This never would have happened to a Brazilian.
“In this refulgent summer, it has been a luxury to draw the breath of life. The grass grows, the buds burst, the meadow is spotted with fire and gold in the tint of flowers. The air is full of birds, and sweet with the breath of the pine, the balm-of-Gilead, and the new hay. Night brings no gloom to the heart with its welcome shade. Through the transparent darkness the stars pour their almost spiritual rays. Man under them seems a young child, and his huge globe a toy. The cool night bathes the world as with a river, and prepares his eyes again for the crimson dawn. The mystery of nature was never displayed more happily. The corn and the wine have been freely dealt to all creatures, and the never-broken silence with which the old bounty goes forward, has not yielded yet one word of explanation. One is constrained to respect the perfection of this world, in which our senses converse.”
That is, of course, the beginning to Emerson’s Harvard Divinity School commencement address. Did you know that only seven people were graduating? And that one of them blew off commencement? Six people! Some of the greatest prose ever spoken on U.S. soil. Oh well.
That has nothing to do with any of our shows this week, but it’s good for all of us, in the summer, to revisit RWE’s words.
MONDAY: Amanda Marcotte is one of Slate.com’s top writers. She thinks Bill Maher is gross, which is a promising bit of common ground, if you know what I mean. She’ll be our first guest of the day on the Scramble. She has written recently on the humanitarian crisis on the U.S. Border, as have I, so I’m guessing we may talk about that. And we’re devoting the other two segments of our show to a discussion of Connecticut’s refusal to participate in sheltering the young refugees. Emerson, in his speech, was admirably lucid about this kind of thing: “Good is positive. Evil is merely privative, not absolute: it is like cold, which is the privation of heat. All evil is so much death or nonentity. Benevolence is absolute and real.”
TUESDAY: Emerson ended his speech with these words: “Can’t you taste this gold? Remember my name. ‘Bout to blow.” No, he did not. I was just testing whether you were paying attention. Those are words from “Fancy” by Iggy Azalea, which is the current leading contender for the Song of The Summer. Our music mavens Wally Lamb (yes, that Wally Lamb), Eric Danton and Joan Holiday will be on the case — noses slightly wrinkled — as we sort out whether any other song can overthrow Iggy. Critic Amanda Dobbins laid out the task quite clearly: “There is no such thing as a ?personal? song of summer. We do not anoint multiple songs of summer. There can only be one; the Song of Summer, by its very definition, is a consensus choice. It is the song that wrecks wedding dance floors. It is the song that you and your mother begrudgingly agree on (even though your mom has no idea what rhymes with ?hug me? and won’t stop yelling it in public.) It does not necessarily have to hit No. 1 on the charts, but it should probably be on the charts, because it must be widely played. It must bring people together. It must be a shared enthusiasm.”
WEDNESDAY: There was never any question about Emerson’s middle name. Where’s Waldo? Right between the Ralph and the Emerson. And Henry David Thoreau. Amos Bronson Alcott. Transcendentalists were big on middle names. One of the later Transcendentalists was named Octavius Brooks Frothingham. What do you think about that? We’re doing a whole show about middle names. Abraham Lincoln did not have one, but most people of his era did. A recent essay on the New York Times suggested that middle initials, anyway, are falling out of favor. But that’s just one element of our journey into interstitial onomastics.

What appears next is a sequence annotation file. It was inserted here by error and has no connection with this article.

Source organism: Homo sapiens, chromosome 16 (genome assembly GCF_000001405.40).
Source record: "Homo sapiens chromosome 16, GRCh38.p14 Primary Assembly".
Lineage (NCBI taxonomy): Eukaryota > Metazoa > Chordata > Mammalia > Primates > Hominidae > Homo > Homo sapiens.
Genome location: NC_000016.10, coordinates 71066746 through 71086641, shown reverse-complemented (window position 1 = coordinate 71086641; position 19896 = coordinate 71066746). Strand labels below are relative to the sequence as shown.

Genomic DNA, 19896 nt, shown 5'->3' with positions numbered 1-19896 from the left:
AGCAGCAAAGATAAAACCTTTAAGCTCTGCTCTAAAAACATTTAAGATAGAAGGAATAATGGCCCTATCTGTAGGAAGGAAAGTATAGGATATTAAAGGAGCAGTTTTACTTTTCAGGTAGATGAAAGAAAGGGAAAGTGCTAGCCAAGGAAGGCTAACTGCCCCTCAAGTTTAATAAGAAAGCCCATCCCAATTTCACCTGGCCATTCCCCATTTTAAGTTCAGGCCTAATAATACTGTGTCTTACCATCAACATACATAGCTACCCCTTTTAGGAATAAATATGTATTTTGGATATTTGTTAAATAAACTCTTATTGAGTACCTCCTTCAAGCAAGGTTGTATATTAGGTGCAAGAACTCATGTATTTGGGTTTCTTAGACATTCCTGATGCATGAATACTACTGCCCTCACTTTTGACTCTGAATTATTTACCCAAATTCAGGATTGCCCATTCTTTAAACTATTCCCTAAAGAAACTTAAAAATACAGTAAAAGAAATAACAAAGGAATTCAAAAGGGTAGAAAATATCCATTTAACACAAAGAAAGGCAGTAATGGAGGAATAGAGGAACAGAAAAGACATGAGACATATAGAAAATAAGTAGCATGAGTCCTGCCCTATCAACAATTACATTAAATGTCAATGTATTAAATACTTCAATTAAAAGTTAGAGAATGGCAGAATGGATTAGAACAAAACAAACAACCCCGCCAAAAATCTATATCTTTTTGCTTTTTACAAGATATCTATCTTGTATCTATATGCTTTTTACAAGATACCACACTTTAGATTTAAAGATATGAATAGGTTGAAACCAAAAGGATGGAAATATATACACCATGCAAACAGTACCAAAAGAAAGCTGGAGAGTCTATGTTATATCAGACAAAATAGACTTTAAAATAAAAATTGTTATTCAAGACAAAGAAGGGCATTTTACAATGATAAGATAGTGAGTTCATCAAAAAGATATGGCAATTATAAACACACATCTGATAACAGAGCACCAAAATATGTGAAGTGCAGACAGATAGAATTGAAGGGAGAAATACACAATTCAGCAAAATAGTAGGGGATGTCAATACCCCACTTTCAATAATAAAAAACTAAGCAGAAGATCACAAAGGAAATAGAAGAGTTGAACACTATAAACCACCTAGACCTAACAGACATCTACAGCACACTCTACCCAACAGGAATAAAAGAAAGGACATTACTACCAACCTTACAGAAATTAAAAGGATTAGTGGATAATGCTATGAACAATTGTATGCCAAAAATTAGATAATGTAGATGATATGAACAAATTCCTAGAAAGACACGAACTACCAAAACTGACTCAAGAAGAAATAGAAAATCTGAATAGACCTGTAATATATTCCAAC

THURSDAY: There is something entirely mysterious about our relationship with stuffed animals and other stuffed toys. From the Steiff bear to the (Connecticut-bred) Cabbage Patch Kid, modern children have embraced stuffed creatures; and when, in the words of Paul, it came time “to put away childish things,” we have often found it difficult to do so. Isn’t that right, Bobo? Sorry, I was talking to my plush ocelot. Been with me since law school. We’ll explore the allure of these transitional objects, and even speak with a “travel agent” in Japan who books trips around the Floating Kingdom for stuffed toys. I don’t really know what RWE would have said about teddy bears, etc. They might have struck him as some kind of link to our polytheistic, pre-Christian past. “I’d rather be a pagan suckl’d in a creed outworn,” wrote Wordsworth, “than give up Captain Nuzzles” (who scholars believe was a kind of velveteen dolphin).
FRIDAY. Oh my goodness, is the week ending already? This show will be The Nose, our weekly roundtable about things that arose in Culture during the week. To know its topics today would be to peer into the future, as Emerson attempted to do at the end of his address: “I look for the new Teacher, that shall follow so far those shining laws, that he shall see them come full circle; shall see their rounding complete grace; shall see the world to be the mirror of the soul; shall see the identity of the law of gravitation with purity of heart; and shall show that the Ought, that Duty, is one thing with Science, with Beauty, and with Joy.” So that could happen, right?
Final thoughts: I could really imagine Emerson saying, “Can’t you taste this gold?” but meaning the divine energy that pervades the corn and the wine. And the notion of someone named Iggy Azalea would have, at minimum, drawn him forward, as opposed to pushing him away.
My column this week addresses the morality of this.
Now let’s look at the politics. Somebody in his campaign surely told Malloy he’d get beaten up if he took the kids. So what about that?